Desmond Tutu, the former Anglican Archbishop of Cape Town, has been awarded the 2013 Templeton Prize for his life-long work in advancing spiritual principles such as love and forgiveness which has helped to liberate people around the world.
Tutu rose to world prominence with his stalwart – and successful – opposition to South Africa’s apartheid regime. He combines the theological concept that all human beings are shaped in the image of God, known in Latin as Imago Dei, with the traditional African belief of Ubuntu, which holds that only through others do people achieve humanity which, he says, creates “a delicate network of interdependence.”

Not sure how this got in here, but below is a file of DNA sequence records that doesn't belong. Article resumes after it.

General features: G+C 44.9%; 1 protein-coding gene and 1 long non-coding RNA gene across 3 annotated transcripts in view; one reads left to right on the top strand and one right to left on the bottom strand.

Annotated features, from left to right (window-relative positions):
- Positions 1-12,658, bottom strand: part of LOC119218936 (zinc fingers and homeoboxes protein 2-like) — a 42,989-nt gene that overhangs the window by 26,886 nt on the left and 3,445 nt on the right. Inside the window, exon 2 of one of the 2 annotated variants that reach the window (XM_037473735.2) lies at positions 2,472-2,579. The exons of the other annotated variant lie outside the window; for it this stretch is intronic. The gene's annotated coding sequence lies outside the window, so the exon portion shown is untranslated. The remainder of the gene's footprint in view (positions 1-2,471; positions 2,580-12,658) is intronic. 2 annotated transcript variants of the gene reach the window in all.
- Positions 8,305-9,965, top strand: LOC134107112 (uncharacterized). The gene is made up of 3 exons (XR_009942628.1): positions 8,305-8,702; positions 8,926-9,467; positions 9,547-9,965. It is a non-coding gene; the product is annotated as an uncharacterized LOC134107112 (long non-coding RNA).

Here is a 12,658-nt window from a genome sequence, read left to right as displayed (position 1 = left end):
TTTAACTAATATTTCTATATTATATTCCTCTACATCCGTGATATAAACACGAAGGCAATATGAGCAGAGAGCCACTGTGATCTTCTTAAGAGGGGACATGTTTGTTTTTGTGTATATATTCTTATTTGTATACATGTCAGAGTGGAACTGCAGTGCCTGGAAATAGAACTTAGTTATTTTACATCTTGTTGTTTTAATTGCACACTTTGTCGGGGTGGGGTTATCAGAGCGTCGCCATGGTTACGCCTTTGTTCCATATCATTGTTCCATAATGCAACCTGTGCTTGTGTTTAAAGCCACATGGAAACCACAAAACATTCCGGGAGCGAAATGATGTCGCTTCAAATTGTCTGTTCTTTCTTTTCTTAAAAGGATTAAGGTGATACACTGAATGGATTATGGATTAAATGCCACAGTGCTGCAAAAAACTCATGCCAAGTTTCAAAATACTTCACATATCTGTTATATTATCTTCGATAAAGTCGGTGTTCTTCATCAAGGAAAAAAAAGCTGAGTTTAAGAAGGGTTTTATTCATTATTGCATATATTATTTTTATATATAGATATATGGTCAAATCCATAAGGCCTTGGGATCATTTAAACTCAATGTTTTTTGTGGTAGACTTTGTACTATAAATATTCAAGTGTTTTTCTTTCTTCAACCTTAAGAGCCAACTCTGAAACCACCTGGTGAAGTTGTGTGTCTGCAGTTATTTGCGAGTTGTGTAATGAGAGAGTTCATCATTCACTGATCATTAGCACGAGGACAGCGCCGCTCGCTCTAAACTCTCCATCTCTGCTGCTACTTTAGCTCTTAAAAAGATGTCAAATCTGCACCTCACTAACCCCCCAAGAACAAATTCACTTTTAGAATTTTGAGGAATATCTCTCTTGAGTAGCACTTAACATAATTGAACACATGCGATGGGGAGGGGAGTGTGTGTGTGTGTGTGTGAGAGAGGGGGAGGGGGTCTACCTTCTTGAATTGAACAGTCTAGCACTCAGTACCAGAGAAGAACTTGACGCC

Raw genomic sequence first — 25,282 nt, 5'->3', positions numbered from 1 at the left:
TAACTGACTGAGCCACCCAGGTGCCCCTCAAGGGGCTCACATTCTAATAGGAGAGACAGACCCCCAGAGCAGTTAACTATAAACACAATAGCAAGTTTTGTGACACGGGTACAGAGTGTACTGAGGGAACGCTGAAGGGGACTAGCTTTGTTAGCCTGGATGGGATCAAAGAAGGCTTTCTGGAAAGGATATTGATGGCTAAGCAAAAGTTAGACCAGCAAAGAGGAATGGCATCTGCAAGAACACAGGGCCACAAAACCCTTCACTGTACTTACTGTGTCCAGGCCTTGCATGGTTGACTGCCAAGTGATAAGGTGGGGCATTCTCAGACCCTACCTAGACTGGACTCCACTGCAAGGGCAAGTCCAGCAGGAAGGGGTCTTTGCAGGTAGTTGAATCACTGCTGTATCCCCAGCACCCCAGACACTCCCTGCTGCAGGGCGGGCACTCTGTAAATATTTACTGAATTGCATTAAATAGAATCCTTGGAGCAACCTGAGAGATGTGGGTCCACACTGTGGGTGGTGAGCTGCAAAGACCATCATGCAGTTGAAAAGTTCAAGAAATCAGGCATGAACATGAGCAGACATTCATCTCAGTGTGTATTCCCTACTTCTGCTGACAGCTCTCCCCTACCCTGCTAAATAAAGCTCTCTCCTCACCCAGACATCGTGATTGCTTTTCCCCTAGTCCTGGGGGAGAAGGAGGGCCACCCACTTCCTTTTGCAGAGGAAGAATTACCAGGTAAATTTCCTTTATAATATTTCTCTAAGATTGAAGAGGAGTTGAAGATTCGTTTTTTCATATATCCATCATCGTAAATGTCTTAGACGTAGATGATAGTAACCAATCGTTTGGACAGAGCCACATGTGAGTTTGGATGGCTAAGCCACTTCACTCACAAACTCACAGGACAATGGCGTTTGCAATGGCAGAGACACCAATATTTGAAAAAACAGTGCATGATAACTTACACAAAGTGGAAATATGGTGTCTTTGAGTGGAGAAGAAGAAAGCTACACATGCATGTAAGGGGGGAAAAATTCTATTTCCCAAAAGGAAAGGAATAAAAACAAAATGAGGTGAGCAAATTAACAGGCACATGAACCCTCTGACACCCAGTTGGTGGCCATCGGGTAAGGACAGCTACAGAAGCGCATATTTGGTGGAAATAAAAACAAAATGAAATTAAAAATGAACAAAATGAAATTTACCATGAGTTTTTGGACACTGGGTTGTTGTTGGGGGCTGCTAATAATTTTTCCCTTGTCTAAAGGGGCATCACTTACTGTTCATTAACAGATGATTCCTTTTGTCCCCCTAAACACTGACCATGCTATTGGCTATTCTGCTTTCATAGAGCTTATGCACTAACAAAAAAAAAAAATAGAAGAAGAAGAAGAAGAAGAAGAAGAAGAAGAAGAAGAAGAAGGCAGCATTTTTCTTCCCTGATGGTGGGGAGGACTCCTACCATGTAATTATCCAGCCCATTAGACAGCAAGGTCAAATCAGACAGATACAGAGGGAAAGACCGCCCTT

His broad calls to common humanity began in the 1970s, when Tutu used positions within the church to focus global attention on the apartheid policies of South Africa’s ruling minority. After Nelson Mandela’s release from prison in 1990 and subsequent election as president in the country’s first multi-ethnic democratic elections, Tutu chaired the Truth and Reconciliation Commission employing a revolutionary and relentless policy of confession, forgiveness and resolution that helped shepherd his nation from institutionalized racial repression toward an egalitarian democracy.
His deep faith and commitment to prayer and worship provides the foundation for his message of love and forgiveness. He has created that message through extensive contemplation of such profound “Big Questions” as “Do we live in a moral universe?” and “What is humanity’s duty to reflect and live God’s purposes?”
Such inquiries reflect the deep interests of the late Sir John Templeton, founder of the Templeton Prize, in fostering and recognizing spiritual progress, the purpose of the award since it was first given in 1973 to Mother Teresa.